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A major collection of sacred choral music by John Rutter, featuring a host of previously unrecorded works in glittering performances by the Cambridge Singers and the Royal Philharmonic Orchestra. Conducted by the composer, the album ranges across the church's year, incorporating music for Christmas, Epiphany, Pentecost, Easter and Harvest-time.
The two pieces framing the collection, the Wells Jubilate and Winchester Te Deum, were written for important occasions in their respective cathedrals, the Te Deum for the installation of the Dean of Winchester Cathedral in 2006 and the Jubilate for a celebration of the completion of restoration work on Wells Cathedral in 2009; Matthew Owens, organist of Wells, had suggested that a Jubilate would make a suitable companion piece to the Te Deum. On such festive occasions I love the sound of choir, organ and brass, a combination I have used in a number of pieces including my Gloria and to which I happily returned here and in the Easter anthem Most glorious Lord of life, written in 2010 for the choir of Harvard Memorial Church.
St Paul’s Cathedral was the magnificent setting for the first performance of Lord, thou hast been our refuge, written in 2008 for the annual United Guilds’ Service, on which occasion the Lord Mayor and Livery Companies assemble in splendour to give thanks. I was commissioned to write the anthem by the Worshipful Company of Barbers—most of whose members are in fact surgeons. The Guild was marking its 700th anniversary, and the choice of Psalm 90 as text seemed obvious, particularly with its concluding verse ‘prosper thou the work of our hands’.
My local cathedral, Ely, celebrated the 900th anniversary of the diocese in 2009, and I am with you always was written for a Festival Service in May of that year; a chorus formed from choirs in the diocese filled the octagon, and the slow, measured pace of the music was dictated partly by the practical consideration of keeping these large forces together. Look to the day was also premièred in Ely Cathedral, at a special service in 2007 organised by the charity Cancer Research UK. Their wish for the anthem they asked me to write was that it should give thanks for victories already won and look to those still to come.
Also in my locality, the chapel of King’s College, Cambridge, and its renowned choir, have a special place in my heart. The unique acoustic of the chapel seems to call forth a certain kind of music, and Veni Sancte Spiritus, written in 1998 at the invitation of the choir’s director Stephen Cleobury, perhaps reflects this in having a more mystical tone than might generally be associated with me—though an invocation to the Holy Spirit can hardly be down-to-earth.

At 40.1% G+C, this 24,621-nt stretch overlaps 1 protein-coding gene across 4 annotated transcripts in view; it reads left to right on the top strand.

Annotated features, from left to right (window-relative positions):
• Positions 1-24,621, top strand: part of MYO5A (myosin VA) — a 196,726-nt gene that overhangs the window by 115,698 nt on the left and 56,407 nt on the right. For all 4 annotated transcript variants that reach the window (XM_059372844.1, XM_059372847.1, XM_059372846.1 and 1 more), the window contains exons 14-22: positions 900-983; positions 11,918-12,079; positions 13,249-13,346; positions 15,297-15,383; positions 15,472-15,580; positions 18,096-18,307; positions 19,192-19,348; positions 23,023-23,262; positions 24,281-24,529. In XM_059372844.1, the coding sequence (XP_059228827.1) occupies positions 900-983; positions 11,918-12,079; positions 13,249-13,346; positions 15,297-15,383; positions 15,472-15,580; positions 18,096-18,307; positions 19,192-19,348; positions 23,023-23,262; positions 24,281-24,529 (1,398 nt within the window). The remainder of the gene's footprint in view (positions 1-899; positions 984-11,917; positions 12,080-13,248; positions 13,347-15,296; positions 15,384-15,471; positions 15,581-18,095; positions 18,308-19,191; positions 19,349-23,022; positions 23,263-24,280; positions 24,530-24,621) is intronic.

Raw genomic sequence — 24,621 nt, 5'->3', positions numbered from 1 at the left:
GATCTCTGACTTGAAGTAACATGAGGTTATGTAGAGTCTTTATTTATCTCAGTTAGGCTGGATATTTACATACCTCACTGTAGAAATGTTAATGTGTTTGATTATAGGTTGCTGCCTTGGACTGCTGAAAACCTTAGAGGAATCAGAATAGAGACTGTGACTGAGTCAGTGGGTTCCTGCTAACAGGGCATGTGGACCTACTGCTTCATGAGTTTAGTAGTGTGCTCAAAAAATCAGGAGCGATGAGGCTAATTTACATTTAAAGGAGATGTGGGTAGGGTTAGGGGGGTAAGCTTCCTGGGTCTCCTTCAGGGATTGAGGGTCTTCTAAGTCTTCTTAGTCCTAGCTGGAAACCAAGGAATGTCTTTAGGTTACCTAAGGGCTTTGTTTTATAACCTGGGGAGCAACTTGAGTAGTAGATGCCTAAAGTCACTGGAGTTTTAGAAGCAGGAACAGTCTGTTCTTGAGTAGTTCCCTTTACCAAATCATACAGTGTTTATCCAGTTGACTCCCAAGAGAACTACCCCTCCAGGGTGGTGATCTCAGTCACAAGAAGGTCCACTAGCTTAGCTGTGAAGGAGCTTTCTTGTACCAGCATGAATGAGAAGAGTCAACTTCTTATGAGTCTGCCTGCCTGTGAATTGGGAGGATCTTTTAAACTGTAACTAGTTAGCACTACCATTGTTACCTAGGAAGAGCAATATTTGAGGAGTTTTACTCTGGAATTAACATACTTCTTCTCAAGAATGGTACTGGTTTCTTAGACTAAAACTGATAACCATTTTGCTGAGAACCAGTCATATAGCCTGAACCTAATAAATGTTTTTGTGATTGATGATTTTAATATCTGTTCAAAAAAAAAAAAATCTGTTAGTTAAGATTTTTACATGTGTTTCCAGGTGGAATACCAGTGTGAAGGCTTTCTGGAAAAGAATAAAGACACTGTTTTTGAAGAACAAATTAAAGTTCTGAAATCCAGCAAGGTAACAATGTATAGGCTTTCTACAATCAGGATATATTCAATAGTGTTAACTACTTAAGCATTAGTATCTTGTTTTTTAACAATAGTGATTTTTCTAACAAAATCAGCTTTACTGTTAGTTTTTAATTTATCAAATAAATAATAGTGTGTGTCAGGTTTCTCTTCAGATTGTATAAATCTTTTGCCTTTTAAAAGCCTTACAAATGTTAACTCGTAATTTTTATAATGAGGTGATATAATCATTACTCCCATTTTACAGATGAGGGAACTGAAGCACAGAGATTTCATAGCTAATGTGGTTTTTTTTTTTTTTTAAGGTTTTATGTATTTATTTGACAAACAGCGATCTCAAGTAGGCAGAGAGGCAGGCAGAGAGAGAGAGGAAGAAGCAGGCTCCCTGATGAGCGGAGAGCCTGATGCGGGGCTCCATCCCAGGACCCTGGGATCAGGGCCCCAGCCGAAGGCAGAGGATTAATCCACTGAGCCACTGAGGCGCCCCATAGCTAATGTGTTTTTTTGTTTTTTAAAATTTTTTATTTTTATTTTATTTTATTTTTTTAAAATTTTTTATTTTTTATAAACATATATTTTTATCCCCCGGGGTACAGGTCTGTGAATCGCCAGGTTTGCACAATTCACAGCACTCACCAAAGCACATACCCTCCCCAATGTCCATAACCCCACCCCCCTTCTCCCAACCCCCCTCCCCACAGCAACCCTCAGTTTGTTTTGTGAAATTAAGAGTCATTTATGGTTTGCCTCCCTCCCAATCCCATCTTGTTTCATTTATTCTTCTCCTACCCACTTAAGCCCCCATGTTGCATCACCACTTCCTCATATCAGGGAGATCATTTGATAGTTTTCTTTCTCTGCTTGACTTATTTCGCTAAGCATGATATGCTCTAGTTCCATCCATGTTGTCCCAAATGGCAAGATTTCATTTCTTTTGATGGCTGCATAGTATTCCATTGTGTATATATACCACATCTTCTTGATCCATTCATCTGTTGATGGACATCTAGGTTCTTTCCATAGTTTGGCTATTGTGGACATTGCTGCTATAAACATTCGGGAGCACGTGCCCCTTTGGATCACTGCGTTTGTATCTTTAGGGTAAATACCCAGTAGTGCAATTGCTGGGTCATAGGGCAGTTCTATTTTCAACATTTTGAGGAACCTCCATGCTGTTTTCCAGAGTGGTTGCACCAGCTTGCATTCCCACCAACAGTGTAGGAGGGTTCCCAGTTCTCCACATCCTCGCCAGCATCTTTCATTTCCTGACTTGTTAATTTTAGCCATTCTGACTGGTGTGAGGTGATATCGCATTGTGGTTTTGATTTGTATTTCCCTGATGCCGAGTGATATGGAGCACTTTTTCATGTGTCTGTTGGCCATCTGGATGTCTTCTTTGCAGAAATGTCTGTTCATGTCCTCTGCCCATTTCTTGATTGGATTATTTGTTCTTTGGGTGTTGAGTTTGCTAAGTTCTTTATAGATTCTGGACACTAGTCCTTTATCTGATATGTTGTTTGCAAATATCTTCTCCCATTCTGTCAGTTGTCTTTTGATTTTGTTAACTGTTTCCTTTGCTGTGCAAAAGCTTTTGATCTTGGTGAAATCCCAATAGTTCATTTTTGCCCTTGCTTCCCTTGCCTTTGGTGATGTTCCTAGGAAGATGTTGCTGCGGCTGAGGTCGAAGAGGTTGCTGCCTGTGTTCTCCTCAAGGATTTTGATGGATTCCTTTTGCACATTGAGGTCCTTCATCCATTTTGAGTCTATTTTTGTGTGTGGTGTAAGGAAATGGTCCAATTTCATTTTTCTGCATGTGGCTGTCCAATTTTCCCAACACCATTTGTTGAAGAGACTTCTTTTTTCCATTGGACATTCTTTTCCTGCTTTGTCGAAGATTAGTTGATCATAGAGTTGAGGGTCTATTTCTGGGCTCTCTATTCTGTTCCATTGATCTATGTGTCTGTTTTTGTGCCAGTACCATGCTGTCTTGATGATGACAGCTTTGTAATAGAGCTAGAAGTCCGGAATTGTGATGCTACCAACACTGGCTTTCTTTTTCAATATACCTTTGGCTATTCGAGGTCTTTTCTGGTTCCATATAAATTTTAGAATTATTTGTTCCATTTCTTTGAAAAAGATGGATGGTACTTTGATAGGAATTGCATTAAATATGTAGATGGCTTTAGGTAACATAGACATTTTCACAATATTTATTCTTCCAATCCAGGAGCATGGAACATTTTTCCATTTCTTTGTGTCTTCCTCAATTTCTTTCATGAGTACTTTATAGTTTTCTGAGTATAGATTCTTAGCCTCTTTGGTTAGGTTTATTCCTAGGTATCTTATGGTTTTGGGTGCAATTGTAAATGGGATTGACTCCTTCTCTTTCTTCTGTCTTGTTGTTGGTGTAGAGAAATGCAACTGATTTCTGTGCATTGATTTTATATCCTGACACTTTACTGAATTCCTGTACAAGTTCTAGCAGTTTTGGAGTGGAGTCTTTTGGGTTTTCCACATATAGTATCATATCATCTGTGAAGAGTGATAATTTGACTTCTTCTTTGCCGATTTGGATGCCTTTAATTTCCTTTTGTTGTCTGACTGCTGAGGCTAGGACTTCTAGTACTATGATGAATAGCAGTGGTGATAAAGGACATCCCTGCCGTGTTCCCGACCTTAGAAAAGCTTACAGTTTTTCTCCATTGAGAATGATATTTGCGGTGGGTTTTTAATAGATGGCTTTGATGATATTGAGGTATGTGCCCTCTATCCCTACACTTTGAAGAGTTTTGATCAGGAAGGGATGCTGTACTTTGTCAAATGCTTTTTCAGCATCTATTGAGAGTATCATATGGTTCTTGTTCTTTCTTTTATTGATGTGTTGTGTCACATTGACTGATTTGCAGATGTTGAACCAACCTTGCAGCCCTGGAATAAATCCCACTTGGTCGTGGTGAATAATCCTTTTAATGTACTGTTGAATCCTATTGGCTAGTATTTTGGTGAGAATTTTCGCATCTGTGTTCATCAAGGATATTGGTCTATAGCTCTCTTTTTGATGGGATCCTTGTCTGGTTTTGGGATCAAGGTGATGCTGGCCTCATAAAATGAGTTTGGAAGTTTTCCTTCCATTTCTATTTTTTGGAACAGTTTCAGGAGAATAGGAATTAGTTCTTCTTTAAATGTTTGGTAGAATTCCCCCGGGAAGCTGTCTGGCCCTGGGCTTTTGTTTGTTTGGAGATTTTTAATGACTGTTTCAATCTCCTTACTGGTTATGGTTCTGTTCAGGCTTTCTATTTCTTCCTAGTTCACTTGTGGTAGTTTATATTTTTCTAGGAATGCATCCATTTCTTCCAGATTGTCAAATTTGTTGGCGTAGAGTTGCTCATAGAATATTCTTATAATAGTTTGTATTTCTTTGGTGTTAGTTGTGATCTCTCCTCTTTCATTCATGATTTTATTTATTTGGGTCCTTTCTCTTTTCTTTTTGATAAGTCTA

The choir of my alma mater, Clare College Cambridge, has played a continuing and cherished part in my life. In 2009, to mark his final Christmas season as Director of Music, Timothy Brown invited me and two other Cambridge composers to write a cappella carols for the choir. For this I turned, as often before, to the great treasury of medieval English carol texts; The King of Blis was the result. The influence of medieval music can be felt in its sometimes stark, open harmonies and irregular rhythms.
O Lord, thou hast searched me out was written in 2007 in memory of another great Cambridge choral director, Dr George Guest, who for almost forty years presided over the choir of St John’s College. I chose the text as being appropriate for Ash Wednesday, when the anthem was to be first performed, discovering only later that it had been Dr Guest’s favourite psalm: the opening verse is inscribed on his memorial plaque in St John’s chapel.
Two voluntary organisations invited me to write, respectively, Look at the world (1996) and Carol of the Magi (2009). The first of these was for the Council for the Protection of Rural England, which was looking for a widely-usable choral song or anthem on the theme of the environment and our responsibility towards it; and the second was for Red Balloon, a Cambridge-based charity dedicated to the recovery of bullied children. The text of Carol of the Magi was nourished by two strangely converging influences: T. S. Eliot’s Journey of the Magi, and the traditional folk belief in Mediterranean countries that in the face of every child we see the face of Christ.
I have included To every thing there is a season as an expression of the theme of this album, and also in memory of Edward Dalton, the choir director for whom I wrote it in 1997. He inspired generations of high school students to know and love choral music and to attain excellence in performance. I met him regularly on my conducting visits to New York and looked upon him as a friend, a support, and a role model to me and to many.
John Rutter © 2010